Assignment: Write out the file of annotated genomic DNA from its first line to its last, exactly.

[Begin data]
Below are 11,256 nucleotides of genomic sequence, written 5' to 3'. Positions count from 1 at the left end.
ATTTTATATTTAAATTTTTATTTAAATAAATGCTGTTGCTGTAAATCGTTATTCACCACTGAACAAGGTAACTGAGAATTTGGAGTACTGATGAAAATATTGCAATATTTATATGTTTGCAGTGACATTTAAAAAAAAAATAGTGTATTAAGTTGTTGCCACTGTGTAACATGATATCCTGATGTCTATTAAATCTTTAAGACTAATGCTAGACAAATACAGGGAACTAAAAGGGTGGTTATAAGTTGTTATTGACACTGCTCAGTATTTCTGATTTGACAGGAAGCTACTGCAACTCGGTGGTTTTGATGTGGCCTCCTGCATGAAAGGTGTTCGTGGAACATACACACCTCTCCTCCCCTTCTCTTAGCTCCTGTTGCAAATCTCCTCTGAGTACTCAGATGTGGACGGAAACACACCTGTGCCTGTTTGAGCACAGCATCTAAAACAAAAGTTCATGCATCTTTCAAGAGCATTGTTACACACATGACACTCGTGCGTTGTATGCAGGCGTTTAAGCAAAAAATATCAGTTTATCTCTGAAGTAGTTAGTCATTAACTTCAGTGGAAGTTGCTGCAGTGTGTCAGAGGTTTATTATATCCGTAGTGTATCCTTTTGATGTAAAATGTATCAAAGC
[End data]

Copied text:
Below are 11,256 nucleotides of genomic sequence, written 5' to 3'. Positions count from 1 at the left end.
ATTTTATATTTAAATTTTTATTTAAATAAATGCTGTTGCTGTAAATCGTTATTCACCACTGAACAAGGTAACTGAGAATTTGGAGTACTGATGAAAATATTGCAATATTTATATGTTTGCAGTGACATTTAAAAAAAAAATAGTGTATTAAGTTGTTGCCACTGTGTAACATGATATCCTGATGTCTATTAAATCTTTAAGACTAATGCTAGACAAATACAGGGAACTAAAAGGGTGGTTATAAGTTGTTATTGACACTGCTCAGTATTTCTGATTTGACAGGAAGCTACTGCAACTCGGTGGTTTTGATGTGGCCTCCTGCATGAAAGGTGTTCGTGGAACATACACACCTCTCCTCCCCTTCTCTTAGCTCCTGTTGCAAATCTCCTCTGAGTACTCAGATGTGGACGGAAACACACCTGTGCCTGTTTGAGCACAGCATCTAAAACAAAAGTTCATGCATCTTTCAAGAGCATTGTTACACACATGACACTCGTGCGTTGTATGCAGGCGTTTAAGCAAAAAATATCAGTTTATCTCTGAAGTAGTTAGTCATTAACTTCAGTGGAAGTTGCTGCAGTGTGTCAGAGGTTTATTATATCCGTAGTGTATCCTTTTGATGTAAAATGTATCAAAGC